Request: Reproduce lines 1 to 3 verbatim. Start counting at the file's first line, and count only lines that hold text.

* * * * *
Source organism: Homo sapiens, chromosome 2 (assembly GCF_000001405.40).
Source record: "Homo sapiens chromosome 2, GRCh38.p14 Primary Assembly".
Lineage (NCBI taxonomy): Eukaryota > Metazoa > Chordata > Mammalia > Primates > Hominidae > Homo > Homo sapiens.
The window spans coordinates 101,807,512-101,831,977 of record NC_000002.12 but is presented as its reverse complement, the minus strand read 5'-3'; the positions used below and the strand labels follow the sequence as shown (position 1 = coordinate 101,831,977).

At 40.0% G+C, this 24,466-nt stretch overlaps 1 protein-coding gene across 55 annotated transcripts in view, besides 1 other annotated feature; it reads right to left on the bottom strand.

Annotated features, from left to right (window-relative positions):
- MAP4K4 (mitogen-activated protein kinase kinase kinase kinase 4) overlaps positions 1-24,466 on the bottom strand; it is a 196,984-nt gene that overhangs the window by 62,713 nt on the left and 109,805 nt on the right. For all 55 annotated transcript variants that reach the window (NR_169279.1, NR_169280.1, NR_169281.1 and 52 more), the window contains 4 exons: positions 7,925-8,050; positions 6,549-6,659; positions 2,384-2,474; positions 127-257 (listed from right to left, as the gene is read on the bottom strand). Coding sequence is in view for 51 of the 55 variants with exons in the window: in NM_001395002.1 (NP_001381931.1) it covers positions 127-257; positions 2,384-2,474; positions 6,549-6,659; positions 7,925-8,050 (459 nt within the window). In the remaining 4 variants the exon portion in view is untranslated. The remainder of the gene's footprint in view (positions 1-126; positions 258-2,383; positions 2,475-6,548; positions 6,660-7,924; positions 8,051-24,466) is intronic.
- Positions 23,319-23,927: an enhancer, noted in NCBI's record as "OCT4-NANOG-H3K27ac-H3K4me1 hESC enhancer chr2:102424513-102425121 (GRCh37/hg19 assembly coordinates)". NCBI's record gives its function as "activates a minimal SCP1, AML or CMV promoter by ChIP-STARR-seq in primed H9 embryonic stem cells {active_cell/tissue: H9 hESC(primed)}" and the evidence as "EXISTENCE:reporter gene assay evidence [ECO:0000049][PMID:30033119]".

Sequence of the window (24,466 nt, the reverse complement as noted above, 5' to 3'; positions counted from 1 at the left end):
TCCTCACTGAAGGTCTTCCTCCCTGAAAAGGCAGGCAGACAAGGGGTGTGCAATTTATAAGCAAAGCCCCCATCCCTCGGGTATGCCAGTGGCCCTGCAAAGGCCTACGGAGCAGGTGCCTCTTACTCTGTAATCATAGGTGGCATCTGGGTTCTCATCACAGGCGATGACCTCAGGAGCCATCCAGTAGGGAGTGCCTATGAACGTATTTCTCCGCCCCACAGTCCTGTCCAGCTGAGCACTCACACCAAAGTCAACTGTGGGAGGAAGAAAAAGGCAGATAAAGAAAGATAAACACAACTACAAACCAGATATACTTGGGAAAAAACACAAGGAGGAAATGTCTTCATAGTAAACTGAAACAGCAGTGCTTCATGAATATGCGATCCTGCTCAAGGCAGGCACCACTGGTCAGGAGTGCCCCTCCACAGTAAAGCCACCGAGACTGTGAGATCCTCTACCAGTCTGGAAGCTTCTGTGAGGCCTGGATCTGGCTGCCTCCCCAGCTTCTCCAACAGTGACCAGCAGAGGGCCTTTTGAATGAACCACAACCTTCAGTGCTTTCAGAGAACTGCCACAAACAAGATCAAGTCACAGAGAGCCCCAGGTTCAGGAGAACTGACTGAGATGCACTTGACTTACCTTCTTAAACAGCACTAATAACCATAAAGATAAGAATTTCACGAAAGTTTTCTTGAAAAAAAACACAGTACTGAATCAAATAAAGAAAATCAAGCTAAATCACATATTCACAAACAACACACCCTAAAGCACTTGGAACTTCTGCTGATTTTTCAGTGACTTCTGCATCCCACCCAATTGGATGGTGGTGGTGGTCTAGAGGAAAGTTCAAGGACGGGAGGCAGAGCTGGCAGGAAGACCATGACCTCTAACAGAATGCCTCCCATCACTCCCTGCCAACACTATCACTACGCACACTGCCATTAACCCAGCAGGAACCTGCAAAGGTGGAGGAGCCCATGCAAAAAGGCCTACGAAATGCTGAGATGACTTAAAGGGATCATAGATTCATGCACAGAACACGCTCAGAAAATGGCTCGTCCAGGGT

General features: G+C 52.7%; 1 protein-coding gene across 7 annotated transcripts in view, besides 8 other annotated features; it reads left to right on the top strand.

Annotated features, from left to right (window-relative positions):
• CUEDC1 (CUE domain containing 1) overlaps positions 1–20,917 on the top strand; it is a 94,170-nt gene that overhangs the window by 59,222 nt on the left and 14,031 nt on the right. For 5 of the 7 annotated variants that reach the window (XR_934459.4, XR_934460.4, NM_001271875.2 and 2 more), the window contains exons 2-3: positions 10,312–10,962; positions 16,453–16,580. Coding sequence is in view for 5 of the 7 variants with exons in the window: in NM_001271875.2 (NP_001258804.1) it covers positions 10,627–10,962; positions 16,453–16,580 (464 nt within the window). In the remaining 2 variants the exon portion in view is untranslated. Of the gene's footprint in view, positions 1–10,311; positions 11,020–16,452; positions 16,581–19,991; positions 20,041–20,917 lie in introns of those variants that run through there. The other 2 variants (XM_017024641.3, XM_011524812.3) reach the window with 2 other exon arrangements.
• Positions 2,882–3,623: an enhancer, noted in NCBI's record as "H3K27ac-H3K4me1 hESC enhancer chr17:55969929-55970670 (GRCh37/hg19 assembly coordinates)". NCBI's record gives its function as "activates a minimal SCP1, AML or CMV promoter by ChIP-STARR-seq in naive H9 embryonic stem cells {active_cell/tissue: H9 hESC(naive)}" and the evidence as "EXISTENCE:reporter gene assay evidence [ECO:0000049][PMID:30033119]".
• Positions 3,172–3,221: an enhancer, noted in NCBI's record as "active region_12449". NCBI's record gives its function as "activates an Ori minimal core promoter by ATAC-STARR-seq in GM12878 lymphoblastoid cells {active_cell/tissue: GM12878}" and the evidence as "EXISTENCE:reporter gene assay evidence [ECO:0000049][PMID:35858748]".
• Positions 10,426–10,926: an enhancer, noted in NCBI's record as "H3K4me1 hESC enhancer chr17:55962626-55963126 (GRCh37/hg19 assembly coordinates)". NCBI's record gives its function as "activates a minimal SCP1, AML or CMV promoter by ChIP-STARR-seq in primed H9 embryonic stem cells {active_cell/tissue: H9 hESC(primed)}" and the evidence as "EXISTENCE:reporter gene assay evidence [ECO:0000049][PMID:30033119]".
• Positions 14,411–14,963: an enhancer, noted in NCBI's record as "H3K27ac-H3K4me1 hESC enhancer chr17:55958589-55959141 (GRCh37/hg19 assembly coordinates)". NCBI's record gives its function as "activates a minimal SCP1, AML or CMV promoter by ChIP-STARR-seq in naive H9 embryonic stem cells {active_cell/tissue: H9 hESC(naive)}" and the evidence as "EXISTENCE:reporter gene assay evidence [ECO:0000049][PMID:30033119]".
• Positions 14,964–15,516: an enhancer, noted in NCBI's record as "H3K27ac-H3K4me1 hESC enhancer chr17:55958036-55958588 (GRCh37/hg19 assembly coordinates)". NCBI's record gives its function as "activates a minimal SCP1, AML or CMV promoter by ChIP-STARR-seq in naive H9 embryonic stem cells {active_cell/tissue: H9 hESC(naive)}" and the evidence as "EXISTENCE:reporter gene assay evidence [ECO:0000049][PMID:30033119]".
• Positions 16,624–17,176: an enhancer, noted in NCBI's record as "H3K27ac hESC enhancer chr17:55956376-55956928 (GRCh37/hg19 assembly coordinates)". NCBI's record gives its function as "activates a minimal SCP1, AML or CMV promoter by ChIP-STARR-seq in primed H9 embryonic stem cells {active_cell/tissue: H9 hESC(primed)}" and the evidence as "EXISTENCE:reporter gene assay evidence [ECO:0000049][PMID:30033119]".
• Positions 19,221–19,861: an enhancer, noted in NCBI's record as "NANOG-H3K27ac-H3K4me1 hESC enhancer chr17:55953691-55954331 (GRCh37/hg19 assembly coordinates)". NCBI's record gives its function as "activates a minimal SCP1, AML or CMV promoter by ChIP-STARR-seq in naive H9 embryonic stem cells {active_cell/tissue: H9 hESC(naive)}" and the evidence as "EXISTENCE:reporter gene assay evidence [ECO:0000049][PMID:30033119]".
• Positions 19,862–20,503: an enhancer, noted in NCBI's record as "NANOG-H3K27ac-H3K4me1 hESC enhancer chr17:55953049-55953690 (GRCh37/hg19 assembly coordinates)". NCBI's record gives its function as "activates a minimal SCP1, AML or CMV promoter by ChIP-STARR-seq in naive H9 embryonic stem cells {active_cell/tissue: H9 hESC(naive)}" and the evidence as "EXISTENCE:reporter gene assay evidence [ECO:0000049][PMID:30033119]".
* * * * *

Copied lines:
Source organism: Homo sapiens, chromosome 2 (assembly GCF_000001405.40).
Source record: "Homo sapiens chromosome 2, GRCh38.p14 Primary Assembly".
Lineage (NCBI taxonomy): Eukaryota > Metazoa > Chordata > Mammalia > Primates > Hominidae > Homo > Homo sapiens.